President of Turkey, Recep Tayyip Erdogan has declared that any agreement aimed at resolving Cyprus’ nearly half-century ethnic division must be based on recognition of a breakaway Turkish Cypriot state.
Making Northern Cyprus his first place of visit since his re-election, Erdogan met the north’s Leader Ersin Tatar, whose rule is recognized only by Turkey.
Erdogan’s remarks, though not new, infer that his country’s policy line on Cyprus remains unwavering, despite international condemnation of the two-state deal proposal that runs contrary to U.N. resolutions which call for a single, federated Cyprus.
During a joint news conference with Turkish Cypriot leader, Ersin Tatar, Erdogan said, “No one can bear to waste another 50 years of time.”
“If there is to be a return to the negotiating table, the only way to do this is to recognize the Turkish Republic of Northern Cyprus,” he stressed.
Hopes harbored by Cyprus’ internationally-recognized government of a speedy return to negotiations were also dashed by Erdogan’s statement.
Cyprus was split in 1974 when Turkey invaded in the wake of a coup by supporters of union with Greece. Turkish Cypriots declared independence nearly a decade later, but that is recognized by only Turkey, which maintains more than 35,000 troops and an array of armaments in the north.
United Nations peacekeepers patrol a buffer zone separating the self-proclaimed Turkish Republic of Northern Cyprus (TRNC) from the internationally recognised south.
U.N.-led peace talks have not resolved the dispute. The most recent round in July 2017 broke down over a Turkish insistence on maintaining military intervention rights and a permanent troop presence under any new arrangement.
Another stumbling block was a Greek Cypriot rejection of a Turkish Cypriot demand for the right to veto all government decisions on a federal level. Turkish Cypriots number approximately about a quarter of Greek Cypriots.
Pointless To Engage In Negotiations Based On A Federated Cyprus
Turkey and the Turkish Cypriots assert that it would be pointless to carry on negotiations based on a federated Cyprus and have instead pushed a two-state deal as a new starting point. Greek Cypriots say they cannot agree to a deal that would formalize the country’s division.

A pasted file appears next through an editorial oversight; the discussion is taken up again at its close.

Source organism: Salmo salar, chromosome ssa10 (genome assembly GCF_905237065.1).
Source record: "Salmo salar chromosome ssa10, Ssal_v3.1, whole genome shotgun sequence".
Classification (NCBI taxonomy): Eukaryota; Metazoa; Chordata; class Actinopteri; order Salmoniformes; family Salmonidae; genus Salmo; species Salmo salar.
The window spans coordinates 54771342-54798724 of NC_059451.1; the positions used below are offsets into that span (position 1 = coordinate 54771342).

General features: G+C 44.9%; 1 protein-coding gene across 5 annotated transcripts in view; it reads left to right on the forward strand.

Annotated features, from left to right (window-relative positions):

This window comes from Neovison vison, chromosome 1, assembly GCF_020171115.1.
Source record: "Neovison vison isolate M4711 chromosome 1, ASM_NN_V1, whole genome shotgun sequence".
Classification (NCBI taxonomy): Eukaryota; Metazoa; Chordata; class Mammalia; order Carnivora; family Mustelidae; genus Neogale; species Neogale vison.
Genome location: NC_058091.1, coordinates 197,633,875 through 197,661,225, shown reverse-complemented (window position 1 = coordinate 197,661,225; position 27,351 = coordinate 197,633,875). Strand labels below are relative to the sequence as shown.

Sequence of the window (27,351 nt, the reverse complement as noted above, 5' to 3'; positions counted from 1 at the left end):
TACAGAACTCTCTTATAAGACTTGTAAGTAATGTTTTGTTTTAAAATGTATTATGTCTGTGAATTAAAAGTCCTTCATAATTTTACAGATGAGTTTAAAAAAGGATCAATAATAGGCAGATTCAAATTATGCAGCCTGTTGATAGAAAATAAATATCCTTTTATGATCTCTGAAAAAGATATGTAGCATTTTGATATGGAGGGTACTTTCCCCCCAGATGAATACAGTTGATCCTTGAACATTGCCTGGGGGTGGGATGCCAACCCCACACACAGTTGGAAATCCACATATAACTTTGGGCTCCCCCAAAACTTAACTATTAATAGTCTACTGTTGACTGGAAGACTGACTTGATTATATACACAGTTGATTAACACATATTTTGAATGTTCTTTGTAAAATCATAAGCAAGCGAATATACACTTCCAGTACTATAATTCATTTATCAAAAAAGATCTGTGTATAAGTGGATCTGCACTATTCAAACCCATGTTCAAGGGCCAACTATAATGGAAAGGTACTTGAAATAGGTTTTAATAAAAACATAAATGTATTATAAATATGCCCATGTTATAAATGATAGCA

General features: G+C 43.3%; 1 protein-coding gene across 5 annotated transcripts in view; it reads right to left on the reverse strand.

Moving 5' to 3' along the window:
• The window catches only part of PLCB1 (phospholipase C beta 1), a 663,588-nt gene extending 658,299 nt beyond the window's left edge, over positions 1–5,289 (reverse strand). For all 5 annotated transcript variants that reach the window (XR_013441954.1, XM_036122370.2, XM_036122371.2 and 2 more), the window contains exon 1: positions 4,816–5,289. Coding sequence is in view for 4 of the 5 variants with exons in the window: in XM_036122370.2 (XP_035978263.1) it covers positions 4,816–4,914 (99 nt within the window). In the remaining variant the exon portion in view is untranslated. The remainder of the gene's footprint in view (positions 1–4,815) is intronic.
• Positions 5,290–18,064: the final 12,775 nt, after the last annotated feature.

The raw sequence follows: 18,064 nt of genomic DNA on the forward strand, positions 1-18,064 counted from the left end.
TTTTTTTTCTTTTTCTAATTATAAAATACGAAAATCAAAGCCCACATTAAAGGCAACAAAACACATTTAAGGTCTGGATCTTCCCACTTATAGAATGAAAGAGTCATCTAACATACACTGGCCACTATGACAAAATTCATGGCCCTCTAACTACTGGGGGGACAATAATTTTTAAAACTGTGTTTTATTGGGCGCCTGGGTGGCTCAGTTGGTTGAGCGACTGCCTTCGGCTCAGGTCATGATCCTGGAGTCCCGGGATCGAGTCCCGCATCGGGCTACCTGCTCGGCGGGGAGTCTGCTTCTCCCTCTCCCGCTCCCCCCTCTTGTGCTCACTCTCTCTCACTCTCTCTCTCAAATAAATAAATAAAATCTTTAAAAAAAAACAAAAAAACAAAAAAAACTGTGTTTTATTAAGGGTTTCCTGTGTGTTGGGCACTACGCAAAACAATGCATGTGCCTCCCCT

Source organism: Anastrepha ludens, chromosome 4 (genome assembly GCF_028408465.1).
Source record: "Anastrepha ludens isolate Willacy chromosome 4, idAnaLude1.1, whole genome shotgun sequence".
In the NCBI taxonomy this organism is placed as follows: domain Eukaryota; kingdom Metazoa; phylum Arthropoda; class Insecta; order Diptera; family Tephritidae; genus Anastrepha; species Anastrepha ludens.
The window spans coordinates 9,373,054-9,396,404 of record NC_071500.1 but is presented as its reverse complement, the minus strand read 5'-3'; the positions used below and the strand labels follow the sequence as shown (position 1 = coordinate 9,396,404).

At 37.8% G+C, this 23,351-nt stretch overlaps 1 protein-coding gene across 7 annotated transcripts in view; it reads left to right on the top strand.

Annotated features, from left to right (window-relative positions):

The Republic of Cyprus and the international community want a bi-zonal, bi-communal federation in line with a UN framework.
“The just demands of the Turkish Cypriots are clear and unequivocal. Turkish Cypriots have never been a minority and never will be,” Erdogan said.
The Turkish President averred that Ankara would also push ahead with plans to supply Turkish Cypriots with electricity through an undersea cable. The north has for years experienced chronic power supply issues.
The electricity cable would complement 66.5-mile (107-kilometer) undersea pipelines Turkey constructed in 2015 to supply fresh water to the arid north. The Cyprus government condemned the pipeline project as a means for Ankara to “augment Turkey’s influence and control over Cyprus.”
The island’s status is one of the world’s longest-running disputes. It has been a source of tension across the Mediterranean region for decades, heating up in more recent years because of the discovery of large energy deposits in the region.
It has also contributed to Turkey’s uneasy relations with Greece and the rest of the European Union. Greek Cypriot leader Nikos Christodoulides, who won his own runoff election in February, wants a greater EU role on the Cyprus issue.